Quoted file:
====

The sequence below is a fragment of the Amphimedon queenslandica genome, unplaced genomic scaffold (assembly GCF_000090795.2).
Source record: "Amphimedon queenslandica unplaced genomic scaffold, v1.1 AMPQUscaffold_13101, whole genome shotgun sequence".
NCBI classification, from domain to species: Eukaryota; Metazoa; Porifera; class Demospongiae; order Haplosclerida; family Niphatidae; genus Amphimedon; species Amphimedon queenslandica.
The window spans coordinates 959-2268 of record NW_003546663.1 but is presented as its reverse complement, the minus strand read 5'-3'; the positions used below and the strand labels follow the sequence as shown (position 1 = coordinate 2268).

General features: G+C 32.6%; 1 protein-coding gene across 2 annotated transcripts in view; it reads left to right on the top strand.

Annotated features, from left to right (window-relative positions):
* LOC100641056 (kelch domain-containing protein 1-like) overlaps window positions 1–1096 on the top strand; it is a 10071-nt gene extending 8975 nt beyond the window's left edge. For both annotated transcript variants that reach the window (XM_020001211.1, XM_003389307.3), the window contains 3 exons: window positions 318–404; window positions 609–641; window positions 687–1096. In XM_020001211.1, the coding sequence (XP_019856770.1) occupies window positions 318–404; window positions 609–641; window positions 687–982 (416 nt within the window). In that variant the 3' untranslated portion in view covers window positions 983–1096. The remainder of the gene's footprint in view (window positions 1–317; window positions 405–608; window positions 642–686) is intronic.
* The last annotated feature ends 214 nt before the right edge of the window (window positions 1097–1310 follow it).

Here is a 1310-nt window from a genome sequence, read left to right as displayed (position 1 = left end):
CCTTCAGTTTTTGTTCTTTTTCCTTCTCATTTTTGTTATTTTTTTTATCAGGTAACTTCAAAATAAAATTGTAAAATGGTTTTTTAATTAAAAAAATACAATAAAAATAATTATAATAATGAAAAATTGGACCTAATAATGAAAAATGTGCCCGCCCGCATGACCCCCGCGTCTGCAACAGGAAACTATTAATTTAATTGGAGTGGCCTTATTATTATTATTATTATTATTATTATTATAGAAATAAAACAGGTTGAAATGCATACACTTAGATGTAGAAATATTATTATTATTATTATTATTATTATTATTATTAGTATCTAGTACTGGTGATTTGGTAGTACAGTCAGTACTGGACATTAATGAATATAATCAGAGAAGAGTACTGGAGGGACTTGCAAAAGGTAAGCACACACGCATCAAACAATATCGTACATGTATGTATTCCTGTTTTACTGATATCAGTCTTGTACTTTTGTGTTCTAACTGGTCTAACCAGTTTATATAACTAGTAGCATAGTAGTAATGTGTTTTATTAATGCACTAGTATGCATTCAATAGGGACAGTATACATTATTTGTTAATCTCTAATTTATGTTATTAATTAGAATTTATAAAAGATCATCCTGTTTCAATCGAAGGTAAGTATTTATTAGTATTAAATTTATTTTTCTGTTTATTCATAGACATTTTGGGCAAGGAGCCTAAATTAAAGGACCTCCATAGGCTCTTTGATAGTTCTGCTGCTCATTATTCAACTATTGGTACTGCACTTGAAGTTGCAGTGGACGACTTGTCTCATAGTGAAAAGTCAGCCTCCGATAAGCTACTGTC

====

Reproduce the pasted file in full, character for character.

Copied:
The sequence below is a fragment of the Amphimedon queenslandica genome, unplaced genomic scaffold (assembly GCF_000090795.2).
Source record: "Amphimedon queenslandica unplaced genomic scaffold, v1.1 AMPQUscaffold_13101, whole genome shotgun sequence".
NCBI classification, from domain to species: Eukaryota; Metazoa; Porifera; class Demospongiae; order Haplosclerida; family Niphatidae; genus Amphimedon; species Amphimedon queenslandica.
The window spans coordinates 959-2268 of record NW_003546663.1 but is presented as its reverse complement, the minus strand read 5'-3'; the positions used below and the strand labels follow the sequence as shown (position 1 = coordinate 2268).

General features: G+C 32.6%; 1 protein-coding gene across 2 annotated transcripts in view; it reads left to right on the top strand.

Annotated features, from left to right (window-relative positions):
* LOC100641056 (kelch domain-containing protein 1-like) overlaps window positions 1–1096 on the top strand; it is a 10071-nt gene extending 8975 nt beyond the window's left edge. For both annotated transcript variants that reach the window (XM_020001211.1, XM_003389307.3), the window contains 3 exons: window positions 318–404; window positions 609–641; window positions 687–1096. In XM_020001211.1, the coding sequence (XP_019856770.1) occupies window positions 318–404; window positions 609–641; window positions 687–982 (416 nt within the window). In that variant the 3' untranslated portion in view covers window positions 983–1096. The remainder of the gene's footprint in view (window positions 1–317; window positions 405–608; window positions 642–686) is intronic.
* The last annotated feature ends 214 nt before the right edge of the window (window positions 1097–1310 follow it).

Here is a 1310-nt window from a genome sequence, read left to right as displayed (position 1 = left end):
CCTTCAGTTTTTGTTCTTTTTCCTTCTCATTTTTGTTATTTTTTTTATCAGGTAACTTCAAAATAAAATTGTAAAATGGTTTTTTAATTAAAAAAATACAATAAAAATAATTATAATAATGAAAAATTGGACCTAATAATGAAAAATGTGCCCGCCCGCATGACCCCCGCGTCTGCAACAGGAAACTATTAATTTAATTGGAGTGGCCTTATTATTATTATTATTATTATTATTATTATAGAAATAAAACAGGTTGAAATGCATACACTTAGATGTAGAAATATTATTATTATTATTATTATTATTATTATTATTAGTATCTAGTACTGGTGATTTGGTAGTACAGTCAGTACTGGACATTAATGAATATAATCAGAGAAGAGTACTGGAGGGACTTGCAAAAGGTAAGCACACACGCATCAAACAATATCGTACATGTATGTATTCCTGTTTTACTGATATCAGTCTTGTACTTTTGTGTTCTAACTGGTCTAACCAGTTTATATAACTAGTAGCATAGTAGTAATGTGTTTTATTAATGCACTAGTATGCATTCAATAGGGACAGTATACATTATTTGTTAATCTCTAATTTATGTTATTAATTAGAATTTATAAAAGATCATCCTGTTTCAATCGAAGGTAAGTATTTATTAGTATTAAATTTATTTTTCTGTTTATTCATAGACATTTTGGGCAAGGAGCCTAAATTAAAGGACCTCCATAGGCTCTTTGATAGTTCTGCTGCTCATTATTCAACTATTGGTACTGCACTTGAAGTTGCAGTGGACGACTTGTCTCATAGTGAAAAGTCAGCCTCCGATAAGCTACTGTC